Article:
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Long live unique Social Media player announcements

Monday 10th July 2017
The public should reserve their admonishments on the rise of unique 'social media player announcements' and instead respect the fashion in which clubs are beginning to recognise the importance of connecting with their fans through the social age. 

A young fan asks for Antonio Rudiger to be printed on the back of his shirt. The father explains that he cannot have a player who doesn't play for the club on the back of his shirt. His protests leads to the shop assistant "seeing what she can do". Cue a thirty second spell of some of the most questionable acting you're likely to see; Rudiger, bizarrely, is in a darkened closet in the Chelsea shop and tells the shop assistant that it is okay for the young fan to have his name on his shirt, because he "is now a Chelsea player".

This is perhaps the worst player announcement video to be distributed on Social Media. Yet, it does demonstrate a willingness to connect with the fans - too much of modern football is reserved, sadly, for those who can afford it. Ticket prices have soared and TV subscriptions are simply ludicrous. Where some Social Media users cannot watch their beloved team - legally, perhaps, as the streaming becomes ever more prominent - they seek to engage with the club on such social channels. Even if the content is appalling, there is a laudable ambition to engage.

Yeovil Town is perhaps the greatest example of how to create an effective player announcement. Their brilliantly unique media team utilised a new Snapchat feature (the image sharing social channel), where users can access anyone's location - thus, they presented a new signing's location on the 'Snapchat map'.
Further another signing, they replicated the process one involves themselves in on FIFA (a simulated footballing experience played on consoles) when looking to purchase or loan a player, with the actual signings name appearing on the screen.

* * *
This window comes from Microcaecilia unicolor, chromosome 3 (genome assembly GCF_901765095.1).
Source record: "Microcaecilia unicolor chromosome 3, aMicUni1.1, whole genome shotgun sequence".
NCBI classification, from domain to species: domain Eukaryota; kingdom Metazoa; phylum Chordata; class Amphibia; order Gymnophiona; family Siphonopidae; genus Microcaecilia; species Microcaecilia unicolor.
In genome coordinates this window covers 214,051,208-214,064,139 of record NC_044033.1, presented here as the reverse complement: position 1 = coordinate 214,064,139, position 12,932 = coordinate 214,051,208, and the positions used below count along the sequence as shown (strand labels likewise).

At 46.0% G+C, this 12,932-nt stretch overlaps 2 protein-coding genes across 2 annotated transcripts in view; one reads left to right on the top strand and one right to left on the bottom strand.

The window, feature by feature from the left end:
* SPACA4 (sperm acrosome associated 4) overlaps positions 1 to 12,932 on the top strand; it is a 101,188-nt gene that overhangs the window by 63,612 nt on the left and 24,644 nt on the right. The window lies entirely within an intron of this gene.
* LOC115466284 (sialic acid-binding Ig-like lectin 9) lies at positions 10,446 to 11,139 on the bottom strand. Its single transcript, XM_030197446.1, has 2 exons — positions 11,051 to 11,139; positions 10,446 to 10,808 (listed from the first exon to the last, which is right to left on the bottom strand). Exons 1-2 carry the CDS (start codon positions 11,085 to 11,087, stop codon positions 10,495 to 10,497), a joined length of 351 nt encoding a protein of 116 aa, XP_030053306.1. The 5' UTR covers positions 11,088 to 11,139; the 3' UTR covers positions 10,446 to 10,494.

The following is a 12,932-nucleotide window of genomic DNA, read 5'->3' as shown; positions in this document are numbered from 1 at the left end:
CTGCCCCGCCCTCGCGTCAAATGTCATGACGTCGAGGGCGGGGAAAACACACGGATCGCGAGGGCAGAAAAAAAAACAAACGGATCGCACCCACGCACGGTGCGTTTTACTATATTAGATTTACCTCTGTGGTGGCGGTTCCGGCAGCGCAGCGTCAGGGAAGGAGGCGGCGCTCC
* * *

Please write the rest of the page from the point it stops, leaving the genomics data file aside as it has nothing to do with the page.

For clubs like Yeovil Town, this Social Media presence is infinitely more important than Chelsea's. Those not lucky enough to revel in the profile that the Premier League afford teams have to use divergent means to raise awareness of their respective club and social media is a remunerative tool for such a task. If a player announcement video can generate an increased engagement rate, leading to more followers or 'likes' then that club can begin to commercialise their social channels more effectively. It does not take a degree in marketing to understand that the more followers a club has the more a company is likely to pay for potential promotion on such social streams.

Thus, there are two obvious beneficial outcomes of such unique social media use; the increased profile of the club and commercial benefit. Who would rid teams like Yeovil of such attention? It is necessary for clubs of this ilk to exploit these social feeds. It is understandable why some might be reluctant to be so enthusiastic about 'bigger' teams replicating this success, but it does illustrate a much-needed desire to once again connect with fans.

Such social use will not stop and it should not. Stop moaning, stop responding 'delete' and rid yourself of pseudo-disgust and enjoy and recognise its importance.
Michael Jones

Football & political writer with a predictable love of everything retro. English Literature undergraduate at the University of Exeter, looking to pursue a career in sports journalism. For a collection of my work, visit. http://mikejonesmedia.wordpress.com

Follow me on twitter: @jonesmichael_97


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